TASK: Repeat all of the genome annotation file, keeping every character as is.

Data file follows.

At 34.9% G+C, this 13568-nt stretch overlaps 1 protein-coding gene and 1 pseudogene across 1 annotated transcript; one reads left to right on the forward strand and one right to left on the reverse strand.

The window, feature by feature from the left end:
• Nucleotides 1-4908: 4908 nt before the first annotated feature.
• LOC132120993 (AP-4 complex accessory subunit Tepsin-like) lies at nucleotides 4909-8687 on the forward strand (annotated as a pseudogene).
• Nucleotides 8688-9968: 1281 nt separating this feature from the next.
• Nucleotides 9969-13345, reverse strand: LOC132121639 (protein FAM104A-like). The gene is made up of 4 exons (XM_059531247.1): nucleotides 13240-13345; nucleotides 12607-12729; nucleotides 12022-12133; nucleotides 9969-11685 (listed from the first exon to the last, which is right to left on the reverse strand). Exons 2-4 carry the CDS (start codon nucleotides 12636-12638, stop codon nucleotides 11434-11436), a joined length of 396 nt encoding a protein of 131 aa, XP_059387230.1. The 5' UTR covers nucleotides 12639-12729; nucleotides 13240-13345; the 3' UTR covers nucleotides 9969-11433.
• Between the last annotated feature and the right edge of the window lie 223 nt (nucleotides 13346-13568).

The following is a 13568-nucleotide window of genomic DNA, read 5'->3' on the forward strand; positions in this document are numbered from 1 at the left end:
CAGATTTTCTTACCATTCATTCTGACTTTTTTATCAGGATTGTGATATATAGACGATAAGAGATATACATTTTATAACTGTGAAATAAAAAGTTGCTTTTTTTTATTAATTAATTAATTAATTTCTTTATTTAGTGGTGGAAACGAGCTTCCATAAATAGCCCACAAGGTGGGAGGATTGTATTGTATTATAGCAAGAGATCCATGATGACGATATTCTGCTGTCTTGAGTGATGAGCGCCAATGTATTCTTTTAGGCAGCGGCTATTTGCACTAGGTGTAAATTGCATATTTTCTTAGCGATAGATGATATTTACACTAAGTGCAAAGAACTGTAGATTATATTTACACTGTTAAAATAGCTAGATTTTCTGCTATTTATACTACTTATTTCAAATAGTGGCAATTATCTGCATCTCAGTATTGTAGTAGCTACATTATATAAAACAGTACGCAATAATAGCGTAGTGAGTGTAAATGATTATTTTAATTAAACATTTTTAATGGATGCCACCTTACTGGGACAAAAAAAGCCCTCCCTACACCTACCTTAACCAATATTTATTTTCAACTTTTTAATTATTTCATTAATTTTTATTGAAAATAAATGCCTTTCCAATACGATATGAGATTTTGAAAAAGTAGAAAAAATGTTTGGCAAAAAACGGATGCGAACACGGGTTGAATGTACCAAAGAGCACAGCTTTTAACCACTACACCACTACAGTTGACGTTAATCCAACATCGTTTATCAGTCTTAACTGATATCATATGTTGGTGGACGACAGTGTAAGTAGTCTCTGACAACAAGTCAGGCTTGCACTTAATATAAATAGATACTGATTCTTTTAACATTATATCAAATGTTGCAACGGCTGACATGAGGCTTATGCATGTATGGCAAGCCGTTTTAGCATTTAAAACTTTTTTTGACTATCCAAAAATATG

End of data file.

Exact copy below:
At 34.9% G+C, this 13568-nt stretch overlaps 1 protein-coding gene and 1 pseudogene across 1 annotated transcript; one reads left to right on the forward strand and one right to left on the reverse strand.

The window, feature by feature from the left end:
• Nucleotides 1-4908: 4908 nt before the first annotated feature.
• LOC132120993 (AP-4 complex accessory subunit Tepsin-like) lies at nucleotides 4909-8687 on the forward strand (annotated as a pseudogene).
• Nucleotides 8688-9968: 1281 nt separating this feature from the next.
• Nucleotides 9969-13345, reverse strand: LOC132121639 (protein FAM104A-like). The gene is made up of 4 exons (XM_059531247.1): nucleotides 13240-13345; nucleotides 12607-12729; nucleotides 12022-12133; nucleotides 9969-11685 (listed from the first exon to the last, which is right to left on the reverse strand). Exons 2-4 carry the CDS (start codon nucleotides 12636-12638, stop codon nucleotides 11434-11436), a joined length of 396 nt encoding a protein of 131 aa, XP_059387230.1. The 5' UTR covers nucleotides 12639-12729; nucleotides 13240-13345; the 3' UTR covers nucleotides 9969-11433.
• Between the last annotated feature and the right edge of the window lie 223 nt (nucleotides 13346-13568).

The following is a 13568-nucleotide window of genomic DNA, read 5'->3' on the forward strand; positions in this document are numbered from 1 at the left end:
CAGATTTTCTTACCATTCATTCTGACTTTTTTATCAGGATTGTGATATATAGACGATAAGAGATATACATTTTATAACTGTGAAATAAAAAGTTGCTTTTTTTTATTAATTAATTAATTAATTTCTTTATTTAGTGGTGGAAACGAGCTTCCATAAATAGCCCACAAGGTGGGAGGATTGTATTGTATTATAGCAAGAGATCCATGATGACGATATTCTGCTGTCTTGAGTGATGAGCGCCAATGTATTCTTTTAGGCAGCGGCTATTTGCACTAGGTGTAAATTGCATATTTTCTTAGCGATAGATGATATTTACACTAAGTGCAAAGAACTGTAGATTATATTTACACTGTTAAAATAGCTAGATTTTCTGCTATTTATACTACTTATTTCAAATAGTGGCAATTATCTGCATCTCAGTATTGTAGTAGCTACATTATATAAAACAGTACGCAATAATAGCGTAGTGAGTGTAAATGATTATTTTAATTAAACATTTTTAATGGATGCCACCTTACTGGGACAAAAAAAGCCCTCCCTACACCTACCTTAACCAATATTTATTTTCAACTTTTTAATTATTTCATTAATTTTTATTGAAAATAAATGCCTTTCCAATACGATATGAGATTTTGAAAAAGTAGAAAAAATGTTTGGCAAAAAACGGATGCGAACACGGGTTGAATGTACCAAAGAGCACAGCTTTTAACCACTACACCACTACAGTTGACGTTAATCCAACATCGTTTATCAGTCTTAACTGATATCATATGTTGGTGGACGACAGTGTAAGTAGTCTCTGACAACAAGTCAGGCTTGCACTTAATATAAATAGATACTGATTCTTTTAACATTATATCAAATGTTGCAACGGCTGACATGAGGCTTATGCATGTATGGCAAGCCGTTTTAGCATTTAAAACTTTTTTTGACTATCCAAAAATATG